After 9/11 and Hurricane Katrina, our nation’s leaders realized that the normal emergency response system, which includes fire departments, law enforcement, and EMS, to mention a few, can be quickly overwhelmed when faced with the reality of a large-scale event. The call went out to non-traditional agencies to step forward in an emergency and provide expertise when it is most needed.
And for the first time in our history, our country was faced with an enemy that was willing to take any step to destroy our country. These steps could include the release of deadly toxins and diseases – bioterrorism.
One of the professions that answered this call was Public Health. In any emergency event there are components that are best handled by Public Health Professionals with the unique skills and talents that we possess.
Rather than responding to a fire, an auto accident, or an explosion site, the goal of Public Health is to prevent further illness and injury. If we can do this, we can greatly lower the impact the disaster will have on our families, neighbors, and communities. Our profession was asked to step forward to look into what could happen next. What illness can be caused by the emergency? What injury can we prevent by looking at the damage that has already been done, and stopping further damage? What affect has the emergency had on our community’s water, sanitation, and food systems? What medications do we need to deliver to protect our community from potential sickness caused by a disruption in our infrastructure?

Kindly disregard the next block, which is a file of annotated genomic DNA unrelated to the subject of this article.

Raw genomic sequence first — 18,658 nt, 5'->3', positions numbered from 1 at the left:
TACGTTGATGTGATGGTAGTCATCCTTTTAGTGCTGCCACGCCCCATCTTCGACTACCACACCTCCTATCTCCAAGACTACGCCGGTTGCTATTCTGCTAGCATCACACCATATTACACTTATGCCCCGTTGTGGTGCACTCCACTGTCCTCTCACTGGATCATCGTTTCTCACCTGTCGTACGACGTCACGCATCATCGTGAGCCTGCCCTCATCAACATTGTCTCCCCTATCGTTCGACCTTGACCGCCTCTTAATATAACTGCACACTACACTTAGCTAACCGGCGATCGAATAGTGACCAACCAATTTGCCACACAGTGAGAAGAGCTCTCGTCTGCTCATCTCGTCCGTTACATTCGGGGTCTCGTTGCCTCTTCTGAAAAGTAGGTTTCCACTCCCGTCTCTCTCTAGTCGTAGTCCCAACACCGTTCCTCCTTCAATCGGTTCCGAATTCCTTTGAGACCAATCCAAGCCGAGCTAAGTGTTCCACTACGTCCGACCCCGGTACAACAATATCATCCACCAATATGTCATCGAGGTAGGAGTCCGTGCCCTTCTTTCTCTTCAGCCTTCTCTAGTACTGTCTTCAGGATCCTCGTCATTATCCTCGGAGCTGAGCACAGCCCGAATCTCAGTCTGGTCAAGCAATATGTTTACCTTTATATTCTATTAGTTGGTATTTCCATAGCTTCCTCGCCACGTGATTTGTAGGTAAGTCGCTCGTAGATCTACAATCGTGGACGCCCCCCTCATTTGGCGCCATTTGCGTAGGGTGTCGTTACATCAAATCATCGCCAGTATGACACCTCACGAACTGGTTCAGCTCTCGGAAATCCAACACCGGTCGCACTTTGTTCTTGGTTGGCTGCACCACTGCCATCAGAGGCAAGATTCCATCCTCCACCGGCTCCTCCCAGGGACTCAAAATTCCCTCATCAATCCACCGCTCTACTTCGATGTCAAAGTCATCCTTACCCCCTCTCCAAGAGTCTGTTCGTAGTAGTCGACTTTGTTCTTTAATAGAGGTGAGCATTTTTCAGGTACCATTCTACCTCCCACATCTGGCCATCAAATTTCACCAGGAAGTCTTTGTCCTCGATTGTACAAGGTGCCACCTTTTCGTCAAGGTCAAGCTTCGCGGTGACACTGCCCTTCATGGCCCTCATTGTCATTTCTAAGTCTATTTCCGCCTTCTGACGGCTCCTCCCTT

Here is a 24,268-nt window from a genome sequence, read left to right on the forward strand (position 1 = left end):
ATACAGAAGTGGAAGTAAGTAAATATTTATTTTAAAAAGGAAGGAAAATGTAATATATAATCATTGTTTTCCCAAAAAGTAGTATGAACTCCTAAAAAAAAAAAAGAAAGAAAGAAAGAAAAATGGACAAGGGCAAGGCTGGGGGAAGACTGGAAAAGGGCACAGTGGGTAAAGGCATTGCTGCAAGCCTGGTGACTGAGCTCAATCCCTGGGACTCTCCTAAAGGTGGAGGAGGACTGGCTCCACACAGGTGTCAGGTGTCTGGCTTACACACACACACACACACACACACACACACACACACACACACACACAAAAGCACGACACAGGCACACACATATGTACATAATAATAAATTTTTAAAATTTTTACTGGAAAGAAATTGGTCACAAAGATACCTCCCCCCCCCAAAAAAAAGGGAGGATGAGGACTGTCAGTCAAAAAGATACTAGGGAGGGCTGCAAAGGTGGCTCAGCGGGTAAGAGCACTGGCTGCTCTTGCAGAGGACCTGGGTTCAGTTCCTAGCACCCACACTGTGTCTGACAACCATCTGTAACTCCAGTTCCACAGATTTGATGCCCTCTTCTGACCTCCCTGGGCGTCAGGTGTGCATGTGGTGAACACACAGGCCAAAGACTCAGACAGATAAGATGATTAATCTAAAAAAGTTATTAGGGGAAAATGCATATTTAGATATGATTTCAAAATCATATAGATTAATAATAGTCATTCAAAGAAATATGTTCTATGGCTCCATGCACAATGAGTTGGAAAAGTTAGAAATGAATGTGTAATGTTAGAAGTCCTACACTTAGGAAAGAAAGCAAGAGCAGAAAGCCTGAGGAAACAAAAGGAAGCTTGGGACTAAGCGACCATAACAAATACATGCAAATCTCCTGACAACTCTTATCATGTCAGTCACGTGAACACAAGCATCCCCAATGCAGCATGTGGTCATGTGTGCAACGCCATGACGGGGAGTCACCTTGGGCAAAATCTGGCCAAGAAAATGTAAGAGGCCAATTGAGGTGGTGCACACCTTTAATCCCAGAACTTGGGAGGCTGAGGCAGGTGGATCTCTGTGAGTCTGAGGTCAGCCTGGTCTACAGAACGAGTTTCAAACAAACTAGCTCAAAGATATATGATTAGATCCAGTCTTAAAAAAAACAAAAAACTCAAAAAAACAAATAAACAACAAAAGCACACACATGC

Since 9/11, the Public Health system has been in the process of developing plans to respond to these emergencies, and we have tested these plans through exercises and drills that provide us with the opportunity to find and correct deficiencies before we are faced with a real-life need to act.
Schuyler County Health Department has worked diligently to answer that call. With input from our emergency response partners, plans have been written, exercised, and updated. Relationships were established with emergency management leaders and responders. And those valuable relationships continue to be developed and nurtured. More than ever before, Schuyler County has built on its already thriving system of responding to our citizens when an emergency strikes, and we continue to identify our strengths and weaknesses in an effort to build on that system.
We welcome questions and input from all of our partners in the community – the people we call our neighbors, friends and families. Please feel free to contact us if you would like to know more about any of the following issues:
• Family Emergency Preparedness
• Special Needs Preparedness
• Floods, tornadoes and storms
For additional information on emergency preparedness and response, visit www.ready.illinois.gov.
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